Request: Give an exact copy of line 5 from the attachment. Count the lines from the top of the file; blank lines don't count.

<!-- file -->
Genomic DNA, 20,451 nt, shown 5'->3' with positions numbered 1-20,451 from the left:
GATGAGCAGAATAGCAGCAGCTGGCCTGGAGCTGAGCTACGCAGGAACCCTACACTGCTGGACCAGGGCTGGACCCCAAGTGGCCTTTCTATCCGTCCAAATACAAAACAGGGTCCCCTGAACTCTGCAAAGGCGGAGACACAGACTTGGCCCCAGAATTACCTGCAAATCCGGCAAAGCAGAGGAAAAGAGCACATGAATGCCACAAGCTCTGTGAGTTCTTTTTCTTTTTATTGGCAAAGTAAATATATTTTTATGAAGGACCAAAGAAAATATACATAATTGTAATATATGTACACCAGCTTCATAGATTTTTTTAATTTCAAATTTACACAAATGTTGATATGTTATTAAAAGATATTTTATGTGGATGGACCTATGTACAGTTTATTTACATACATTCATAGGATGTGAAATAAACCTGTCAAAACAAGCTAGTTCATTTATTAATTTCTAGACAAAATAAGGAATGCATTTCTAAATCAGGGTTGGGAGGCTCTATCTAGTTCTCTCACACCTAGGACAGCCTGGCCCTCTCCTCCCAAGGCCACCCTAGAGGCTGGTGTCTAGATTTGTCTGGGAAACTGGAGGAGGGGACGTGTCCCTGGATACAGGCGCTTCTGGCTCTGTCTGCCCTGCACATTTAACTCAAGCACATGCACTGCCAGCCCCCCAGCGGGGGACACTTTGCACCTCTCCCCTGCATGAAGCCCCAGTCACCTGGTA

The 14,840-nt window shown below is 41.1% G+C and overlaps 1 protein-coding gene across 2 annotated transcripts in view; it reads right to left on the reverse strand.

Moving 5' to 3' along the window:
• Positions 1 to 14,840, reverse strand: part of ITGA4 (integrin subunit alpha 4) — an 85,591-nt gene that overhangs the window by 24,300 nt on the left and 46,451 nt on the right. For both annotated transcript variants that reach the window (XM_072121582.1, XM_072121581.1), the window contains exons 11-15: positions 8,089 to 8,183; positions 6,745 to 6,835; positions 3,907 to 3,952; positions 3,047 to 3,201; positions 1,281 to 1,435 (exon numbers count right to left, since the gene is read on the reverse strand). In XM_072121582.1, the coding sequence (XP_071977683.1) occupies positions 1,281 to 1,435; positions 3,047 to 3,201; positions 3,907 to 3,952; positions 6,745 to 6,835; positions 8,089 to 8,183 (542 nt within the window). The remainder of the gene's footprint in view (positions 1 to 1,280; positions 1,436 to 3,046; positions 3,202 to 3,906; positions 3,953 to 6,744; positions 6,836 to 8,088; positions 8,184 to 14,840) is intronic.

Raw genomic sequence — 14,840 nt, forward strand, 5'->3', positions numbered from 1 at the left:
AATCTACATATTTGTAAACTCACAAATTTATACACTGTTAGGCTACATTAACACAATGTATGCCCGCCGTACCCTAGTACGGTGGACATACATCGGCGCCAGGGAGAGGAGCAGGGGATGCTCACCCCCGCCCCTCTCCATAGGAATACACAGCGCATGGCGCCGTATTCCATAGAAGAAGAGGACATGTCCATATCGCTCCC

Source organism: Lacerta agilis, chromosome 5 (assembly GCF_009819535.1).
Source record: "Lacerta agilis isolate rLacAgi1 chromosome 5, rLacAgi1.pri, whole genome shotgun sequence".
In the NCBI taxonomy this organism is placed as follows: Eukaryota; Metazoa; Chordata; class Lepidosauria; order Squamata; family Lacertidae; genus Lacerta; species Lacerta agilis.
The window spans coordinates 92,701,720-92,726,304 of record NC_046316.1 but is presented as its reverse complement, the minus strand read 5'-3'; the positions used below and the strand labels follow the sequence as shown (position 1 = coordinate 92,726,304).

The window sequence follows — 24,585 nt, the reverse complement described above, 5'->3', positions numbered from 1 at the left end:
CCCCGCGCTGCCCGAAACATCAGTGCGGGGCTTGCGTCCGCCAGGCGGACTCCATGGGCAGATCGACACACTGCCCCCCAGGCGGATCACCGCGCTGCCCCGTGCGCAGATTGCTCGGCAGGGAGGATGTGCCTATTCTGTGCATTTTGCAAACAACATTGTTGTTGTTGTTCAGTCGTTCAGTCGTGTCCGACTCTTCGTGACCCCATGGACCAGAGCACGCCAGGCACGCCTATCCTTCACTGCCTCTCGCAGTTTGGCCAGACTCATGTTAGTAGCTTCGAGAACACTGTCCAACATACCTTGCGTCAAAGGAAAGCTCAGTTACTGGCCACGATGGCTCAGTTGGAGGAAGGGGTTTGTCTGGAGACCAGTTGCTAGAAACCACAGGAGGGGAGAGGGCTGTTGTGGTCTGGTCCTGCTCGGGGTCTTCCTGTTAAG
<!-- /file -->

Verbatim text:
• Positions 1 to 14,840, reverse strand: part of ITGA4 (integrin subunit alpha 4) — an 85,591-nt gene that overhangs the window by 24,300 nt on the left and 46,451 nt on the right. For both annotated transcript variants that reach the window (XM_072121582.1, XM_072121581.1), the window contains exons 11-15: positions 8,089 to 8,183; positions 6,745 to 6,835; positions 3,907 to 3,952; positions 3,047 to 3,201; positions 1,281 to 1,435 (exon numbers count right to left, since the gene is read on the reverse strand). In XM_072121582.1, the coding sequence (XP_071977683.1) occupies positions 1,281 to 1,435; positions 3,047 to 3,201; positions 3,907 to 3,952; positions 6,745 to 6,835; positions 8,089 to 8,183 (542 nt within the window). The remainder of the gene's footprint in view (positions 1 to 1,280; positions 1,436 to 3,046; positions 3,202 to 3,906; positions 3,953 to 6,744; positions 6,836 to 8,088; positions 8,184 to 14,840) is intronic.